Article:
Lake Pleasant view from the bridge that didn’t make it across the water.
To celebrate a Martin Luther King and a three-day weekend, we hiked Saturday morning in the preserve across the street — the McDowell Sonoran Conservancy. We ran into a couple finishing a hike as we were starting. “People!” they called out to us. We asked them for ideas of where to go. They told us to hike to Granite Mountain, which was a mere six miles away. Nope. Twelve miles round trip was more than we could handle. Maybe we can work up to it?
I’m learning so much about my new environment.
They suggested Dove Valley Trail, which we did for a bit, but it was more of a road than a trail. We saw a trail called Old Camp that fascinated us, so we veered off on it. I got a little nervous wondering where we would end up. Funny thing. Each time we leave for a hike, I print out a map. I even subscribed to All Trails. So far, the maps have never made it with us. They are left on the printer. Anyway, the Old Camp Trail crossed Stagecoach, which is the trail that leads home. So we made a nice loop without even trying.
The next day, we tried Stagecoach going in the opposite direction. We didn’t see any other hikers, but a hunter with a bow and arrows. We asked what he was hunting for and he said javelina. I wonder if javelina are friendly to humans? Or do they charge? The hunter told us the matted down brush we see under the trees is where the javelina sleep. I was happy to hear that the squashed down grass and brush wasn’t due to mountain lions.
My husband with an ancient saguaro. I didn’t get the entire cactus in the photo. My guess is 175 plus years old — the saguaro, not my husband!
Monday morning my husband had the day off work. I told him early that morning that I had big plans and he better get ready. “Oh really?” he asked.
“Yes, we’re driving to Lake Pleasant. There are hiking trails with water views.”
Off we went for to explore a new area. The trailI I had selected was closed off by a Sheriff’s truck for “training.” We were told to turn around and go to the main entrance of the park and that there were other trails there. We went on a short hike on Pipeline Canyon trail down to the lake only to find the bridge across the water didn’t extend the entire way. We had to turn around and climb back up the trail. We looked for other hikes but mainly explored a beautiful lake, visitor center and made plans to return on another day. Then we hit The Thumb for barbecue!
Smiling at the end of a hike at the preserve across the street.
We discovered The Thumb in May 2018 — featured on Diners, Drive-Ins and Dives — when we visited the Phoenix area with our daughter. She was going to graduate college in August and move to Arizona for a career in the financial world (which she despised.) Anyway, during our trip to Arizona, we discovered a gas station, car wash, gift shop, wine shop — that also serves the most unbelievable barbecue.
Yesterday, after a hike at Lake Pleasant, my husband and I were starving. Our car was filthy….so we remembered The Thumb. What a perfect way to top off a hike.
Ready to hike Pipeline Canyon trail at Lake Pleasant.
I wrote this after discovering The Thumb in 2018:
Inside The Thumb gas station.
While spending the weekend in Arizona, our purpose was to check out where our daughter will start her career. While driving to dinner one evening, our car told us to get gas and directed us to the closest gas station. (I love that feature on our car because I get busy and don’t realize I’m close to running out of fuel.)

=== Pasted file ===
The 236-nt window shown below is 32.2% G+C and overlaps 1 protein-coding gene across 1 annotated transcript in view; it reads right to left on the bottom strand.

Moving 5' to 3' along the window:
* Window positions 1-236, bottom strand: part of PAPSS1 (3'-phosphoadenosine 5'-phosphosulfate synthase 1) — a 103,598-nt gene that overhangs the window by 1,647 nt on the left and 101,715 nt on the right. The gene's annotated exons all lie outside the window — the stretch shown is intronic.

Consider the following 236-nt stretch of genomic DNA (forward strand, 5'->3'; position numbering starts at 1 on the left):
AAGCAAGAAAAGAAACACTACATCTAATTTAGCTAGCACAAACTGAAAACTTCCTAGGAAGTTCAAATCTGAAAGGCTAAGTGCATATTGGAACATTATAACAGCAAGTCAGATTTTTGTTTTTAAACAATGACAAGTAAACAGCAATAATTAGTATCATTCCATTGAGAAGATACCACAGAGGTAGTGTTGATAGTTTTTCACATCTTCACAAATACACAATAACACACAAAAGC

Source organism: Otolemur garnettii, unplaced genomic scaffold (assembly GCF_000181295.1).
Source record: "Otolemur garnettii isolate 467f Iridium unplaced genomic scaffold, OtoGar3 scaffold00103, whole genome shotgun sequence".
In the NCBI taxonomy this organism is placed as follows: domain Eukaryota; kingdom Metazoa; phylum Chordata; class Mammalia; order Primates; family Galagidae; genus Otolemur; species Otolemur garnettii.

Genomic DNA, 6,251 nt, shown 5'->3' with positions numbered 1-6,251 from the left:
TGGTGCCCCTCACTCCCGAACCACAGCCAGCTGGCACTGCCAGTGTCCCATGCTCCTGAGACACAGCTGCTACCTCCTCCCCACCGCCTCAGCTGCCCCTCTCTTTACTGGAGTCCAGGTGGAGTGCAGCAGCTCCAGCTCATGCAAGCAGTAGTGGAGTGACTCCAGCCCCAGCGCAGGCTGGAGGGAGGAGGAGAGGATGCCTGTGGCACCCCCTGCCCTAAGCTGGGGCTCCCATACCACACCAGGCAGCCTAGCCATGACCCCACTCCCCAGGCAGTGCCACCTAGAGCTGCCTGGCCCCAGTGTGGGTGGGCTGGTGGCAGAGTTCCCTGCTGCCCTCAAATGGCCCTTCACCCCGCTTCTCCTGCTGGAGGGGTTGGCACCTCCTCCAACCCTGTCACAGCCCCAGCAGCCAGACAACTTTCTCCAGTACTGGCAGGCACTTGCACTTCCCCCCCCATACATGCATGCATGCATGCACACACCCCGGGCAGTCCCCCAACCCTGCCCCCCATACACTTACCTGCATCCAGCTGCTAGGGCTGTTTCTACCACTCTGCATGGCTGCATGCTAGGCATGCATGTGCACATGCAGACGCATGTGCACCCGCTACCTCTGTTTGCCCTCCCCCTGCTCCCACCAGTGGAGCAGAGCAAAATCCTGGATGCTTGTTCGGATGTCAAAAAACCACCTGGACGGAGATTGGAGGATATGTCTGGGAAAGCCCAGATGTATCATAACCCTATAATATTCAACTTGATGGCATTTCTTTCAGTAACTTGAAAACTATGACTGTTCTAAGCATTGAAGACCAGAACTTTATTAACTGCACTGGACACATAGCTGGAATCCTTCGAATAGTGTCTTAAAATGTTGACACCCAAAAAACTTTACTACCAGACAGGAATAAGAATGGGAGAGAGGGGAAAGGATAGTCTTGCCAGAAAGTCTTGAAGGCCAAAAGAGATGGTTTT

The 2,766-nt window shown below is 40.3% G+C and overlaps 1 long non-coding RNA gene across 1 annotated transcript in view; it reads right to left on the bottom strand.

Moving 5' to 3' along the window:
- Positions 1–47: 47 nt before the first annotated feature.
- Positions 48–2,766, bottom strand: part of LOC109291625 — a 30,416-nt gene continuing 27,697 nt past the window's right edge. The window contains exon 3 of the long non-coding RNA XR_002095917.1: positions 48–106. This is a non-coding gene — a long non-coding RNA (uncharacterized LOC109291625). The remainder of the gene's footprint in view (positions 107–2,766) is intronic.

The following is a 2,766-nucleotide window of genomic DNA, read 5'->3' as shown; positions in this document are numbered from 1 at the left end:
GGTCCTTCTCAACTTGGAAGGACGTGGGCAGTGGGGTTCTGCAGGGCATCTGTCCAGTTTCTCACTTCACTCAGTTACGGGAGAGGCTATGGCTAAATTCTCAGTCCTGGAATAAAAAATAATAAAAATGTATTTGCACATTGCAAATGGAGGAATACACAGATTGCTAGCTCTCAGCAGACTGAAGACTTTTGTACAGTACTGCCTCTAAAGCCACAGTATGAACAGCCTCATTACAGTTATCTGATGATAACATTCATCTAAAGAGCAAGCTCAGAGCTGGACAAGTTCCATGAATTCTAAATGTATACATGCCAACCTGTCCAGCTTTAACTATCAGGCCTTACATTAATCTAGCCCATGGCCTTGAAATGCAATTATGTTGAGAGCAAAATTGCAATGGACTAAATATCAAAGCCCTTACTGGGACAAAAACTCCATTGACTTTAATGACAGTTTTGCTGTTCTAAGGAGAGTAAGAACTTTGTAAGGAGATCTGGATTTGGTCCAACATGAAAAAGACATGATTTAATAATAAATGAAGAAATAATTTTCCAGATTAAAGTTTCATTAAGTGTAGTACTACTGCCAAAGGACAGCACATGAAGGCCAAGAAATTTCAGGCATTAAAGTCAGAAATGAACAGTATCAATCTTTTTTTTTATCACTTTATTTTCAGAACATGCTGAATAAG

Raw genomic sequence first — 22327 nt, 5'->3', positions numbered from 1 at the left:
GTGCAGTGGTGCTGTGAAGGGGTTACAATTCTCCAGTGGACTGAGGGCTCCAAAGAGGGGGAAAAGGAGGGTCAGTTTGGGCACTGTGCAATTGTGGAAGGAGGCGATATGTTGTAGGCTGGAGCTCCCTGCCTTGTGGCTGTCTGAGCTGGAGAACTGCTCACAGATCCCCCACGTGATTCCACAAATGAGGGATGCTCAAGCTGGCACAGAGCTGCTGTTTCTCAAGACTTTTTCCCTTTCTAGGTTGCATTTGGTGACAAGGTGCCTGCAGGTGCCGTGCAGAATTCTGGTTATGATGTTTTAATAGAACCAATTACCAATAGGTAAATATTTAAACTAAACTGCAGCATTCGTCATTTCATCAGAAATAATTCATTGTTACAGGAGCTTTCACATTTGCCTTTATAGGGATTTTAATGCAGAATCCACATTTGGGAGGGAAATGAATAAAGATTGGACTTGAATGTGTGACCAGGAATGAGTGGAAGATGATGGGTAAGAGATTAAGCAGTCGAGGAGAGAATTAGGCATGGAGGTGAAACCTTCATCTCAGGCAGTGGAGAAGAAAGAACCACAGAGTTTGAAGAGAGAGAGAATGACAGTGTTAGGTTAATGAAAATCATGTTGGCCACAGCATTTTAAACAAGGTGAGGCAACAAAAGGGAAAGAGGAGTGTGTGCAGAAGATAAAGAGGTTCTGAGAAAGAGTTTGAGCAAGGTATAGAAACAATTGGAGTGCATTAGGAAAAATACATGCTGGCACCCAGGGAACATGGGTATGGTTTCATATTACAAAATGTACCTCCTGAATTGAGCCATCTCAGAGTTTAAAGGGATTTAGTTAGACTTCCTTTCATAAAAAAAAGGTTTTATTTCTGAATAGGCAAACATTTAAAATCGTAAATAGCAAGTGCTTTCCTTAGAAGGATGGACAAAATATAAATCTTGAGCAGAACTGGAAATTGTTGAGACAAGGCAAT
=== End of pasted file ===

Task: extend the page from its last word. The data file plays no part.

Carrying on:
The car sent us to The Thumb. While my husband pumped gas, I noticed the two-story building that was unlike any gas station I’d ever seen before. I witnessed a stream of people leaving the building with white plastic bags with red lettering. Waving in the breeze were banners that said “BBQ.”
What kind of barbecue is found inside a gas station, I wondered.
The BBQ counter next to the gift shop at The Thumb.
I left the car to check it out.
I was surprised to see a gift shop filled with all sorts of fun items, from Pug cha cha to lots of cactus cookie jars, shot glasses, cards and miscellaneous stuff.
There was a pretty extensive wine section plus a bakery that looked so mouthwatering. I should have tried the snickerdoodles or homemade pop tarts! They looked scrumptious. One side of the building had a huge chandelier with tables for those eating in, plus a patio with more tables for dining al fresco. A huge aquarium had several people entranced.
Then there was the barbecue. People were lined up to order and people were stocking up on the six flavors of sauce.
We ordered a pound of brisket, some coleslaw and tried a few sauces. We both decided the original was best. After getting our gas we headed back to the condo we were staying in and surprised our daughter with an amazing dinner from the gas station!
This year, I’ve decided to not make New Year’s Resolutions. It’s not that they haven’t worked for me in the past, so long as I kept them small and not overwhelming. I view New Year’s Resolutions as a “don’t do this list” rather than “try something new.” Although that’s not totally accurate, it’s how I’m looking at it for 2021. Here’s the difference between resolutions and goals I found online:
Essentially, a resolution is something you will constantly be working toward, while a goal is specific and finite. Resolutions are made up of goals. While there is a difference between goals and resolutions, they are relevant and intertwined.
What’s the Difference Between Goals and Resolutions …
I’ve decided that I’d rather make a list of goals, not resolutions. Mostly it’s learning new things, seeing new places. In my new home, I want to learn about the birds I’m seeing, the plants, the trails and mountains.
One of our first hikes in AZ at Cave Creek Regional Park.
So, a few of my goals — besides getting my house unpacked and in order — are:
Start birdwatching — I already put a bird feeder in the backyard.
Learn about saguaro cactus and other species of native plants.